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December 12, 2014

The Crashing Reality of Euro Zone

By Don Quijones via Wolf Street

Any lingering hopes that the euro crisis had been put to rest were brutally dashed yesterday. In the space of just a few hours on Tuesday, the Athens Stock Exchange plummeted 13% amid speculation that early Greek Presidential elections will spark renewed political turmoil. It was the largest one-day slide since December 1987; not even in 2010, when the country requested its first Troika bailout, did Greek stocks lose so much value in one day.

On Wednesday, with investors’ blood still congealing on the sidelines, the ASE slid a further 1% while yields on Greece’s benchmark ten-year bond surged back over 8%. So far on Thursday, the ASE plunged another 8%. Down 20% in three days.

The main reason for the rout: investors fear that the Greek parliament’s failure to approve a new president would trigger parliamentary elections in the nation, which returned to the bond market this year with great hoopla, after a record bailout. If elections are indeed brought forward, the anti-austerity party Syriza could well emerge the eventual victor, albeit as leader of a coalition of left-wing and centrist parties.

In the event of a Syriza victory, Greece would undertake an independent audit and restructuring of its public debt – at least that’s the plan! Given the scale and scope of corruption in the country – Greece is home to the EU’s most corrupt public sector, according to a European Commission study – who’s to say how much “odious debt” the independent auditors might find.

[“Odious debt” is a legal theory that holds that the national debt incurred by a regime for purposes that do not serve the best interests of the nation shouldn’t be enforceable. 


Naturally, a massive renunciation of debt by a newly formed Greek government is unlikely to cheer investors – especially Greece’s main investor, the Troika. Hence the financial bloodbath. More worrisome still is the fact that Greece, whose economy represents just 1.5% of total EU GDP, continues to pose a threat to the economic stability of the world’s largest market, despite having received the world’s largest ever rescue package.

However, it’s not just political developments in Greece that are the problem. Across Europe, political instability is spreading like wildfire, from its Mediterranean periphery to its Teutonic core.

In Spain, the euro zone’s fourth largest economy, the two incumbent parties, the PSOE and PP, are bleeding support to Pablo Iglesias’ anti-austerity party Podemos. Like Greece, Spain is supposed to be one of Europe’s rare success stories of 2014, with expected GDP growth of over 1%. However, try telling that to most Spaniards, who, like most Greeks, have grown bone-weary of a daily diet of Troika-imposed austerity, depression-level unemployment, and an endemic culture of political corruption and impunity, while being told that everything’s on the up.

Like Syriza, Podemos proposes a thorough independent audit of the national debt. It also advocates the right to a basic income, a cap on executive salaries, increased transparency of political party funding, more stringent restrictions on political lobbying, stronger government support for SMEs and R&D-intensive industries, the creation of a national bank for investment, and the re-nationalization of strategic sectors such as telecommunications, utilities and the country’s formerly public-owned savings banks [full manifesto in Spanish].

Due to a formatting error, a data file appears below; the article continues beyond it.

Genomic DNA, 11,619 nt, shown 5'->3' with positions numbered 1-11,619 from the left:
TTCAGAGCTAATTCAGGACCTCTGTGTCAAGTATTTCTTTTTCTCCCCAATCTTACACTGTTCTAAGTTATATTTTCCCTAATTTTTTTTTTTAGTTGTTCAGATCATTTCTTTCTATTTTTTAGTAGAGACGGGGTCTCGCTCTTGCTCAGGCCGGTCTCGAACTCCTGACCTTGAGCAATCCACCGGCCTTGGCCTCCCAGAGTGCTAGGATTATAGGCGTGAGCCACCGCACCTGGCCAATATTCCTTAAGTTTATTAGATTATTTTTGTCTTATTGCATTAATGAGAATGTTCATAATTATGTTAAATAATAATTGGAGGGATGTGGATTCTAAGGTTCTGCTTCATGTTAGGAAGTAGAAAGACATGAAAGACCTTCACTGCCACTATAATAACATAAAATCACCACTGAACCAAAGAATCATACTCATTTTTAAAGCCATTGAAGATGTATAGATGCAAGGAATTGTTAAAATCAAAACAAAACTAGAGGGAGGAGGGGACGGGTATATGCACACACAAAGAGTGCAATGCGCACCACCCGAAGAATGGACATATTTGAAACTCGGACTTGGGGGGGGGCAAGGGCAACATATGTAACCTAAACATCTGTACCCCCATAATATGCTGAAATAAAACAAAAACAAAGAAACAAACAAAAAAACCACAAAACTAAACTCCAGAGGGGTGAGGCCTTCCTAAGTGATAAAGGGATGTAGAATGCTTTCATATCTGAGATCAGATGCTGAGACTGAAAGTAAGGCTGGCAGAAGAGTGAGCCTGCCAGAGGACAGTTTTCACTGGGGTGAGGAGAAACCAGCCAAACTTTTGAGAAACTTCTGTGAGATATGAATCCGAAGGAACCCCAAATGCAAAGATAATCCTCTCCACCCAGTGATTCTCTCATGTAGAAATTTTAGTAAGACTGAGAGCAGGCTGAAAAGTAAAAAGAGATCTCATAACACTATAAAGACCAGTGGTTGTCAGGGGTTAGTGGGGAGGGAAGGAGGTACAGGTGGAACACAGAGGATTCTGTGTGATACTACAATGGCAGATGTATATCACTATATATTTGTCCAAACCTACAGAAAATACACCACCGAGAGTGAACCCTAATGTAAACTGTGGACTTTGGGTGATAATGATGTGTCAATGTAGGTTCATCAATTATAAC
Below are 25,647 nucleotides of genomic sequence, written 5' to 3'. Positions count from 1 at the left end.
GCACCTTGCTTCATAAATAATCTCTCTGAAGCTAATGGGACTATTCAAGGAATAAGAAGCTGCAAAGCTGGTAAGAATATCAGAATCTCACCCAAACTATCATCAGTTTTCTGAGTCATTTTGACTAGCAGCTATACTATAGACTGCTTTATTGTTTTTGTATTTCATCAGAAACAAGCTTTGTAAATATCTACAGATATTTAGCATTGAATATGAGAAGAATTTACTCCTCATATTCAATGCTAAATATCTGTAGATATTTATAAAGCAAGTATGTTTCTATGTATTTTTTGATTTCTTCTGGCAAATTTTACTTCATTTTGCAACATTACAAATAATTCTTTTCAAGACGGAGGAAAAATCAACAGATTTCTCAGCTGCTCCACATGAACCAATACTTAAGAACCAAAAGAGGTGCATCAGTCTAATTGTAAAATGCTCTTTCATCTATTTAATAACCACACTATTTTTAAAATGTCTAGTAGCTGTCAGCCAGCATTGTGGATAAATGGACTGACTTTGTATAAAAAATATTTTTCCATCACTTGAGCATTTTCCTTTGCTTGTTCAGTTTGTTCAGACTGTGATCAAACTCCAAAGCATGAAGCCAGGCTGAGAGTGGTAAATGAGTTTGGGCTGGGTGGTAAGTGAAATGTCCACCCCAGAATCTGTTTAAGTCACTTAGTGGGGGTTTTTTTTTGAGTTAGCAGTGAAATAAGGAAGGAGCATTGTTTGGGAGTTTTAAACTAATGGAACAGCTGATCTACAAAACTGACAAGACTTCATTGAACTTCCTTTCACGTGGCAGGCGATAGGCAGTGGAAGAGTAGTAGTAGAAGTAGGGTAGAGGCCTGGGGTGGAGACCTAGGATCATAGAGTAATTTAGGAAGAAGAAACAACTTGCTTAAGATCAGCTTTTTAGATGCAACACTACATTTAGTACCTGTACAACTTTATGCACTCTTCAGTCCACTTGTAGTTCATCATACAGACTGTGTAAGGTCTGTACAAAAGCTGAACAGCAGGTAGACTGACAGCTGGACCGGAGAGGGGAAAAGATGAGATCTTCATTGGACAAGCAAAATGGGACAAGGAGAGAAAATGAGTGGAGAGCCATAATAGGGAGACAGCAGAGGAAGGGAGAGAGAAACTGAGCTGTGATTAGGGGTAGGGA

Given the scale of betrayal of Spain’s main two political parties it’s hardly surprising that voters are looking elsewhere for inspiration – even if Podemos’ pledges are completely impracticable for a country trapped in a vast monetary union. Put simply, voters have had enough of the status quo. And not just in Spain and Greece but across the old continent.

In France it is the radical right that is in ascendance, as Marine Le Pen’s National Front continues to attract disaffected voters with a dizzying cocktail of pledges, from the scrapping of the euro to greater state control of banks and an end to Europe’s Common Agricultural Policy. According to recent polls, Le Pen would humiliate Holland in a head-to-head vote. Indeed, so afraid is Brussels of Le Pen’s election prospects that it has forestalled any actions against France’s continued flouting of the EU’s budget rules.

On Europe’s northern periphery, Sweden’s center left government is teetering on the brink of collapse just two months into office after a far-right party announced it would vote against the 2015 budget. Even in Germany, the Eurozone’s sugar-daddy economy, the political landscape is shifting, as Ambrose Evans Pritchard reports:

The rise of the eurosceptic Alternative für Deutschland (AfD) has become a credit headache for the whole Eurozone, forcing Chancellor Angela Merkel to take a tougher line in European politics and risking an entirely new phase of the crisis. “Until recently, no openly eurosceptic party in Germany has been able to galvanize opponents of European ‘bail-outs’. But this comfortable position now appears to have come to an end,” it said.

And so the slow disintegration of European political consensus continues unabated. This is not just about the rise of so-called populist parties in Europe; it is about the emergence of a massive split in how the people of two different regions of Europe perceive the continent’s future. In the South a new generation of political parties is enticing disaffected voters with the impossible dream of a new, austerity-free reality, while those who are meant to pay for it – i.e. those in the Center and North – are fast losing interest in funding the European project altogether. 


The views and opinions expressed herein are the author's own, and do not necessarily reflect those of EconMatters.

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